By Sanjay Jha
Just last week, Ms Hasiba Amin, President of the NSUI, Goa unit , and face of an advertisement ( part of the Congress party campaign for elections 2014 ) was subjected to a deluge of slander and wicked slur , deliberately mischievous, patently false but with an unambiguous intent to hurt. On social media, reputational capital dissipates like salt in water; it’s instantaneous. The feeling one gets is of a cold monstrous machine that surgically invades your world with remorseless resolve, oblivious of your protestations. It has successfully devastated many victims, some who have vowed never to return. Twitter exchanges have become scatological. That is sad. But why is Twitter the way it is???
Expressing personal anguish and pain is considered infra dig in the new age of social media, judging by the avalanche of ridicule that one witnesses on Twitter and Facebook whenever a celebrity hits a low-phase. Many well-known personalities ranging from TV anchor Rajdeep Sardesai, Congressman Dr Shashi Tharoor, actor Shah Rukh Khan et al have been subjected to an acerbic, acidic assault, possessing a peculiar visceral form of viciousness. Congress Vice-President Rahul Gandhi’s spontaneous expression of grief, his excruciating hurt at a young age on losing his grandmother and father to brutal assassinations is rarely understood; forget empathy, there is almost a cynical, mocking dismissal of his pain. It shows perverse sadism or heartless detachment or philistine behavior bordering on being apathetic, coarse and teflon-like.
Bollywood actress Priyanka Chopra after a brief hiatus returned to Twitter a year ago, suitably downbeat after what must have been an overpowering, overwhelming assault on Twitter. Chopra is not just a former Miss World but a brilliant actress and a brand’s delight. So why was Chopra so mercilessly targeted on the same Twitter where her followers number a staggering 5 million plus? Sometime ago well-known TV anchor from Network 18 Sagarika Ghose had an abominable character uttering the foulest, repugnant words; Ghose RT (retweeted ) that piece of garbage dump just to let her followers know the stench, squalor and vulgarity that accompanies “ interaction”. Barkha Dutt of NDTV has been subjected to equally harsh treatment; the list is actually getting interminable. Shah Rukh Khan and Karan Johar have also been high-profile casualties. Media editors get bashed up daily, based on where the supposed program “ slant” tilted towards. It is insane, irrational. The trend of Twitter-quitters is incidentally world-wide.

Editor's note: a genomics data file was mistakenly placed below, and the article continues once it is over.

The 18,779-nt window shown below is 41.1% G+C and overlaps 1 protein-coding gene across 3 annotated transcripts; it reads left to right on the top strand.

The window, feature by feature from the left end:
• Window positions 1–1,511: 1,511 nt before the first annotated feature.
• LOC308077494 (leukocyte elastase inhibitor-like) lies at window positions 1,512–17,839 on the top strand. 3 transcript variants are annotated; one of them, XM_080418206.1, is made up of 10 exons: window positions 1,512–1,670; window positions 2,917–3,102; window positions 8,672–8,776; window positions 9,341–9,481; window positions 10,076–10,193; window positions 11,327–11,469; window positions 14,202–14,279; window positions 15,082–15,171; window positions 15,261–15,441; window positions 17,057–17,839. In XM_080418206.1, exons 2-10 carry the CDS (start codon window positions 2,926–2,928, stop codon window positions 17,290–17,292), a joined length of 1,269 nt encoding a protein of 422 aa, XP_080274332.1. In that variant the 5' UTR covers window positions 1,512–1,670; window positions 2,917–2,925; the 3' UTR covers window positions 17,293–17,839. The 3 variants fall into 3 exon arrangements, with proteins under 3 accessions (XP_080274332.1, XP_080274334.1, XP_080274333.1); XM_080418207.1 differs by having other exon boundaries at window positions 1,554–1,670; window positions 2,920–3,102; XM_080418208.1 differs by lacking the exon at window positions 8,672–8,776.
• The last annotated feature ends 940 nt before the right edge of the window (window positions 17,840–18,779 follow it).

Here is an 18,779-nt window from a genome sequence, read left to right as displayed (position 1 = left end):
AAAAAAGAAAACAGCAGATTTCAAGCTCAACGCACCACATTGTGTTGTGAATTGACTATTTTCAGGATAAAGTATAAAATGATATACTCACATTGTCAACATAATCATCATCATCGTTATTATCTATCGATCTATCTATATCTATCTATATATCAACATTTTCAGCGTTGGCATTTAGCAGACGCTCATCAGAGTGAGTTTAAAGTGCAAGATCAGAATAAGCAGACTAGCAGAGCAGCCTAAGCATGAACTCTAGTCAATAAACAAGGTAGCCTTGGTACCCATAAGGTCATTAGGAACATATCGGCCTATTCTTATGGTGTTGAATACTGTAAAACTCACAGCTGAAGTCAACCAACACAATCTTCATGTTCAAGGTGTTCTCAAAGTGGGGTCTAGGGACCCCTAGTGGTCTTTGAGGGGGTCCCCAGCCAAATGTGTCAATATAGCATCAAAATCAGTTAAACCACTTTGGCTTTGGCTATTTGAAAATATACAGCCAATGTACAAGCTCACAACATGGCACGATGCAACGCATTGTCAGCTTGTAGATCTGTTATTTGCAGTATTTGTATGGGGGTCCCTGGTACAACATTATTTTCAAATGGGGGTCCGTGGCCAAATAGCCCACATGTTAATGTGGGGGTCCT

So what makes the Twitter universe assume such diabolical proportions, disregarding essential civility to express displeasure. Why the vile abuse , the nasty character assassination? There are convenient explanations; access to otherwise elusive celebrities or well-known public figures, deliberate provocation to attract attention , pent-up anger on matters of religion, ideology and faith, or maybe just a different take. Twitter anger is also caused by an incessant desire to be connected and also the need to be heard ; it is like an obsessive compulsive disorder. If not careful, it takes both the Followed and the Follower down the ugly black hole.
I personally rarely block abusers, barring odd instances when someone crosses the sacrosanct family line and insinuates against my long-deceased ancestors; that infuriates.
What Twitter is tragically missing is a cheeky, wacky, delectable sense of humor, that cutting sharp observation that slices you into delicious bits but still leaves a lingering smile. Instead what you see is vehemence, virulence and vituperative attacks; it jars normal human sensibilities. Dialogue loses to diatribe, and conversations turn cantankerous. The social media becomes anti-social. At least in India, we need to stop letting Twitter-quitters happen. Possible ?